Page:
Home > Reviews > ALITA: BATTLE ANGEL – Tom Holkenborg

ALITA: BATTLE ANGEL – Tom Holkenborg

Original Review by Jonathan Broxton

Hollywood’s increasing interest in bringing new versions of Japanese anime titles to an American audience continues with the release of Alita: Battle Angel, adapted from the eponymous 1990s comic book series by Yukito Kishiro. The film was written and produced by James Cameron, who originally intended to direct the project himself when it was first announced in 2003, but after sitting in ‘development hell’ for well over a decade, it was eventually helmed by Robert Rodriguez. The story is set in a post-apocalyptic future and focuses on Alita (Rosa Salazar), a female cyborg who has lost all her memories and is found in a junkyard by cybernetics doctor Dyson Ido (Christoph Waltz). Ido rebuilds Alita and takes care of her like she is his daughter; eventually, however, Alita discovers that she has immense strength and fighting skills, which leads to her becoming a bounty hunter, and eventually learning more about her past. The film co-stars Oscar winners Mahershala Ali and Jennifer Connelly, and has been a surprisingly popular critical and commercial success, overcoming the film’s misleading marketing that entirely omits the significant sports movie plot, as well as its potential for trips to the ‘uncanny valley’ in terms of Alita’s look and design.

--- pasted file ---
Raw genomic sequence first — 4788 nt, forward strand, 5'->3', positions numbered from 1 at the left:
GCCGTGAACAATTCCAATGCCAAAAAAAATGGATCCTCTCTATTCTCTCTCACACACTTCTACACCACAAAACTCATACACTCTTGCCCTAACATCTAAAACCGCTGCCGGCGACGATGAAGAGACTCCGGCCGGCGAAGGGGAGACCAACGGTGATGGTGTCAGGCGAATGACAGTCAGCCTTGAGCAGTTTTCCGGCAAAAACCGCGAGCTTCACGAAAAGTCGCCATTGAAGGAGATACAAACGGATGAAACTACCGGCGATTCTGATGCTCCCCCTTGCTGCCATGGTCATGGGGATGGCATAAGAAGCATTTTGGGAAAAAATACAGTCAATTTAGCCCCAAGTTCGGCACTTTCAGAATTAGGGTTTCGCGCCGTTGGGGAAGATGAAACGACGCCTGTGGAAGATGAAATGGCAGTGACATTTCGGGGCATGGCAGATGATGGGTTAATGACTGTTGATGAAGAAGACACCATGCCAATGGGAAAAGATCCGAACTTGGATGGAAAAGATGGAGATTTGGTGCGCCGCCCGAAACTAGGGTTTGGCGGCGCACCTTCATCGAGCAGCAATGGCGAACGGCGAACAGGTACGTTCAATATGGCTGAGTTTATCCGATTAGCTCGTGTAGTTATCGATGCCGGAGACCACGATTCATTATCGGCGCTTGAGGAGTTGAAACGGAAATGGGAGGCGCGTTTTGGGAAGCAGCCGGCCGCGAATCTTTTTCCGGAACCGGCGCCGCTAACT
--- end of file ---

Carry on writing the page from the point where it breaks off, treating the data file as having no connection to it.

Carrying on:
The music for Alita: Battle Angel is by Tom Holkenborg, aka Junkie XL, and is the latest in a series of high concept action/fantasy/sci-fi movies scored by the Dutchman that includes Divergent, Mad Max: Fury Road, Deadpool, Batman v Superman, The Dark Tower, Tomb Raider, and Mortal Engines. As most people know by now, I have been somewhat vocal in the past with my criticism of Holkenborg’s compositional prowess – or lack thereof. When he first broke through into the film music mainstream with Mad Max in 2015 I felt that the plaudits he received for it were entirely unwarranted, and my feelings continued in a similar vein throughout much of his early career. However, following the score for The Dark Tower in 2017 – and with the notable exception of the execrable Tomb Raider – things have started to change. Don’t tell anyone, but he’s getting better. The Dark Tower contained a tremendous main title theme which showcased his discovery that orchestras have brass sections, while Mortal Engines contained a nine minute piece – the “London Suite in C Major” – which was the best thing he had written in his career to that point. Alita continues this upward trend, and for me now stands at the pinnacle in terms of his career achievements to date. While some will undoubtedly see this as faint praise, I do mean this sincerely. Contrary to popular belief, I do want every score to be good, and that includes ones by those I had previously criticized.